Faron completed physical therapy at Integrated Orthopedics’ in-house physical therapy clinic. The goal of offering onsite physical therapy to Integrated Orthopedics’ patients is to provide them with the most coordinated care possible. Team physical therapists meet regularly with Dr. Gruber and the other physicians in the practice to review a patient’s progress. This model ensures that the physicians are kept in the loop on a patient’s physical therapy progress at each step of the way.

“Our model integrating physical therapy with our orthopedic clinic and surgery ensures our patients receive not only highly coordinated care, but optimal recovery times,” said Brian Gruber, MD, MBA, board certified orthopedic surgeon and founder and lead physician of Integrated Orthopedics. “If there are challenges or issues with physical therapy, we identify and troubleshoot them immediately.”

“The physical therapy team at Integrated Orthopedics is fantastic,” said Faron. “From PT to the entire office staff, everyone is compassionate, friendly and professional.”

Faron is now back to doing many of the activities he enjoys. He is grateful for Dr. Gruber’s technical skills as a surgeon. “Dr. Gruber is a great communicator and genuinely cares about his patients. He and his team have changed my life,” he shared.

About Meniscal Tears

Meniscus tears are among the most common knee injuries. Athletes are most at risk for these injuries; however, anyone at any age can tear a meniscus. Sudden meniscus tears often happen during sports. Often squatting and twisting the knee cause the tear, or direct contact, like a tackle.

Older people are more likely to have degenerative meniscus tears rather than a sports-related tear. Cartilage weakens and wears thin over time and aged tissue is more prone to tears. Just an awkward twist when getting up from a chair may be enough to cause a tear.

About Anterior Cruciate Ligament (ACL) Tears

Another common knee injury is an anterior cruciate ligament (ACL) sprain or tear.

Athletes who participate in high demand sports like soccer, football and basketball are more likely to injure their anterior cruciate ligaments. The anterior cruciate ligament can be injured in several ways:

  • Changing direction rapidly
  • Stopping suddenly
  • Slowing down while running
  • Landing from a jump incorrectly
  • Direct contact or collision, such as a football tackle

 

Our bodies change as we age – some subtle changes, some more obvious. However, many of us can remain active, healthy and vibrant throughout their lives.

In fact, our physiologic age can often be younger than our chronological age – often due to diet and lifestyle factors combined with our genetics.

Let’s look at the effects of aging on the muscles, bones and joints. Then, we’ll explore some ways to counteract the effects of aging on these parts of your body.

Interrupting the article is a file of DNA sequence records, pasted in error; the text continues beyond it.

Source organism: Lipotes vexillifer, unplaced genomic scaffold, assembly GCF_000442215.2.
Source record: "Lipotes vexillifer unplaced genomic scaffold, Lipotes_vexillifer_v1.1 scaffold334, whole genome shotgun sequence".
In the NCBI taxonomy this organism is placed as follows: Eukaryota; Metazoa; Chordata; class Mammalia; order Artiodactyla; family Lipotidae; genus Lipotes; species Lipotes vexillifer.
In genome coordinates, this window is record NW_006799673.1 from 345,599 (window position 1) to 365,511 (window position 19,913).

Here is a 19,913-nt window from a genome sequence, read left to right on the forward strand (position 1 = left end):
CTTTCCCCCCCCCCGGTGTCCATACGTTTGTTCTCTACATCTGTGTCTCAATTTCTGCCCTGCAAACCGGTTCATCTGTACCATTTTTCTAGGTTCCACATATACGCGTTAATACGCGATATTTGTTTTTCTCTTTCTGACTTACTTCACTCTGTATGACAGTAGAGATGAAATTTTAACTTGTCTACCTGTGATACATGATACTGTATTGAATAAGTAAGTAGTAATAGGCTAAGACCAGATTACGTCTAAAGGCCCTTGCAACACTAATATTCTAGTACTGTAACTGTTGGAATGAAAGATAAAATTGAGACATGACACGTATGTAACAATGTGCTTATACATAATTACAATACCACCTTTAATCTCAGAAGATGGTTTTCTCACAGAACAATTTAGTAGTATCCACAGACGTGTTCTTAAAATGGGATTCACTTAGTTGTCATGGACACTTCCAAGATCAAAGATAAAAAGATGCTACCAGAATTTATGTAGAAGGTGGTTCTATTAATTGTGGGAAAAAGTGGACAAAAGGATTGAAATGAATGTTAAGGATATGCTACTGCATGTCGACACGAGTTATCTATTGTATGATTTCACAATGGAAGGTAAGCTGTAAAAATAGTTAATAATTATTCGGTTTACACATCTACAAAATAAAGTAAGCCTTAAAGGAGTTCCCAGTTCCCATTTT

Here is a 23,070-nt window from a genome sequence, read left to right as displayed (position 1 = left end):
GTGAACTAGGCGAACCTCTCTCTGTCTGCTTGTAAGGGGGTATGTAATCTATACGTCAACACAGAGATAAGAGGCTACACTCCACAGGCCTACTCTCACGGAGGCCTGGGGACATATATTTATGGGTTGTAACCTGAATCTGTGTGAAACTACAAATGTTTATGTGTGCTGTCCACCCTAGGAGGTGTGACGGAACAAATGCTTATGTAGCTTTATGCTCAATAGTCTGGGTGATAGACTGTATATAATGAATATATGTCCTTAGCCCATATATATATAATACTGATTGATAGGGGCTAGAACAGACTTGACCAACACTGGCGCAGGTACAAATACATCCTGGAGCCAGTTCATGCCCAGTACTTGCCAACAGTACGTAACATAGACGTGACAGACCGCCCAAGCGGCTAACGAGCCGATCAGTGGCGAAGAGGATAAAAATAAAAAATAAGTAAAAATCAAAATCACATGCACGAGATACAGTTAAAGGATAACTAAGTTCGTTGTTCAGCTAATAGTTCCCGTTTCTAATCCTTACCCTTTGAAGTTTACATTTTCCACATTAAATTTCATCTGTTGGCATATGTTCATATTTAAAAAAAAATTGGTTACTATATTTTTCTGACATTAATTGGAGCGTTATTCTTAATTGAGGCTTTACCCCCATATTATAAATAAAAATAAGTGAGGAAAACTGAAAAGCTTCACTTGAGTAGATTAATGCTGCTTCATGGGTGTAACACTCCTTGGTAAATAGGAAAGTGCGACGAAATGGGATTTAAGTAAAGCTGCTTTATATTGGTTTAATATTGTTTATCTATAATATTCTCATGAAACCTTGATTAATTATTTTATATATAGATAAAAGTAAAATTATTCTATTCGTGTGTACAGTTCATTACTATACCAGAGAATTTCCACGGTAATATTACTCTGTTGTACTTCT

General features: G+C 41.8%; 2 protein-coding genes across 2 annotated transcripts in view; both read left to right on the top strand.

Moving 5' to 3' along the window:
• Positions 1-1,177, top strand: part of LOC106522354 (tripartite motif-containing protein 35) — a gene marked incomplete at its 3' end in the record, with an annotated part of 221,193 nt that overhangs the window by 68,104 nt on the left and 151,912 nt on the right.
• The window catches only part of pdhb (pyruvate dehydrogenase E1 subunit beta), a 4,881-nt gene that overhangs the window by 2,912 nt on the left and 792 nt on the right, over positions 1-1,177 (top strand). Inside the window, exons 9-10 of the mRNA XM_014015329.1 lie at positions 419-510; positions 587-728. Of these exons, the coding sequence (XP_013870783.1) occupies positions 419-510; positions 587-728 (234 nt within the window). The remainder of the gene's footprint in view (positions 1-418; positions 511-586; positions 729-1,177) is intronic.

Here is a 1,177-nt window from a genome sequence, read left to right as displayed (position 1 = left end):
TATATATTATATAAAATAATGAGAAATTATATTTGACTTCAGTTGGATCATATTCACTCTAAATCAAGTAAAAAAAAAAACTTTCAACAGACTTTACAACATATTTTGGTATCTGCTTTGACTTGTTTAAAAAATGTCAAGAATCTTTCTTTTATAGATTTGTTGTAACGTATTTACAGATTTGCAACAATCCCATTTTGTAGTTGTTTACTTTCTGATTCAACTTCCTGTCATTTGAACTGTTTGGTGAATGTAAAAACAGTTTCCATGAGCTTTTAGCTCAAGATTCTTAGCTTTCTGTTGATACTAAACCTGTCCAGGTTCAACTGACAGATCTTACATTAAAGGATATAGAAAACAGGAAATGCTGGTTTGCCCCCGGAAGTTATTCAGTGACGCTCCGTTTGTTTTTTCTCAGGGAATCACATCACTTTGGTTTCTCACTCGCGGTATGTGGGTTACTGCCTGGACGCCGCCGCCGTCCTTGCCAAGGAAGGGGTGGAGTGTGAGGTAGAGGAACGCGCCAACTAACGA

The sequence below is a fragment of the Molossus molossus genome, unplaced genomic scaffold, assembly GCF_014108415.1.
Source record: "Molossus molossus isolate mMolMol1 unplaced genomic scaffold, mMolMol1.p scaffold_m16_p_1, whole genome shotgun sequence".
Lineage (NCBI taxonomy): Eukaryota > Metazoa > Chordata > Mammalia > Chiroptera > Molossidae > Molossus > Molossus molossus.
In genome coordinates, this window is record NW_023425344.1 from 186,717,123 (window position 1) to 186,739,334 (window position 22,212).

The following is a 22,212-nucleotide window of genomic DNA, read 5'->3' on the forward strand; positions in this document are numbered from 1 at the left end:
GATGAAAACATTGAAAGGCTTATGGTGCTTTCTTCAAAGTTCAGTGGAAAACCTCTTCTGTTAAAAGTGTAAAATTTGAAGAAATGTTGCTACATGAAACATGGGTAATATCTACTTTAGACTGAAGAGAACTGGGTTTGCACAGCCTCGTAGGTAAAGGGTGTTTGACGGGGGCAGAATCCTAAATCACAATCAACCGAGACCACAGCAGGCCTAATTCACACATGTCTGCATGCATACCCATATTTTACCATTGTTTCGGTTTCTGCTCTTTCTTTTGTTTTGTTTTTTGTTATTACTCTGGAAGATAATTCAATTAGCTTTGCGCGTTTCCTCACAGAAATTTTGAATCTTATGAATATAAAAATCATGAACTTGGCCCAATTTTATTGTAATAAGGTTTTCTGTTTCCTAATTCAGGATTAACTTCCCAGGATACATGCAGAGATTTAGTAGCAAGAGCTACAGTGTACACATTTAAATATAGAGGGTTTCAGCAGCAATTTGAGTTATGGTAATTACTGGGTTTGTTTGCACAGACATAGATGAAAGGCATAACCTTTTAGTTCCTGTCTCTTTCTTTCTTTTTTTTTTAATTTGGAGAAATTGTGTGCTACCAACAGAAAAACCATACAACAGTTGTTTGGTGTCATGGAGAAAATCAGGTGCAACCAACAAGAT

Aging Muscles:

  • Muscles shrink and lose mass as they age – this is a natural process. However, living a sedentary lifestyle accelerates the process.
  • Muscle fibers also decrease with age, making it take longer for our muscles to respond as we age.
  • Tissues get stiffer with age and less able to tolerate stress. This is due to the decrease in the water content of tendons.
  • The heart muscle is less able to propel large quantities of blood to the body and we tend to tire more easily as we age and recover less quickly.
  • Our metabolic rate – how quickly we convert food into energy – slows with age. The effects can be obesity and an increase in “bad” cholesterol levels.

Aging Bones:

  • During our lifetime, our bones are consistently going through a process of absorption and formation called “remodeling.” The balance between absorption and formation shifts with age, resulting in loss of bone tissue.
  • Bones become less dense with age as the mineral content decreases.
  • With loss of bone mass, common age-related conditions like osteoporosis can develop, a condition responsible for nearly all hip fractures in older men and women.
  • Arthritis can develop from loss of cartilage between the bones, which occurs with age.
  • As we age, our ligaments, connective tissue become less elastic and we lose flexibility.

Aging Joints:

  • Changes in tendons and ligaments with aging result in less joint flexibility and motion.
  • As cartilage breaks down with age – which cushions our joints – the joints can become inflamed and arthritic.

Slowing the Progression of Age-Related Orthopedic Conditions

Now that we’ve covered the effects of aging on the muscles, bones and joints, let’s look at ways to counterbalance them.

Disuse is often the biggest culprit in our musculoskeletal system’s aging.

And, guess what? The most sedentary group of Americans is older than 50. The right lifestyle choices will go a long way to combat aging on the musculoskeletal system.

  • Stretching – Regular stretching will help to maintain joint flexibility.
  • Weight Training – Increases your muscle mass and strength. Maintaining muscle mass will allow you to do your daily activities much easier with less exertion.
  • Aerobic Exercise – Studies show that just 30 minutes of moderate aerobic exercise a day can help maintain your body’s response time, deliver and use oxygen efficiently and keep your heart muscle strong.
  • Healthy Diet – You are what you eat, so make sure to load up on nutrient dense real foods and get adequate amounts of lean protein in your diet.

When the Effects of Aging Occur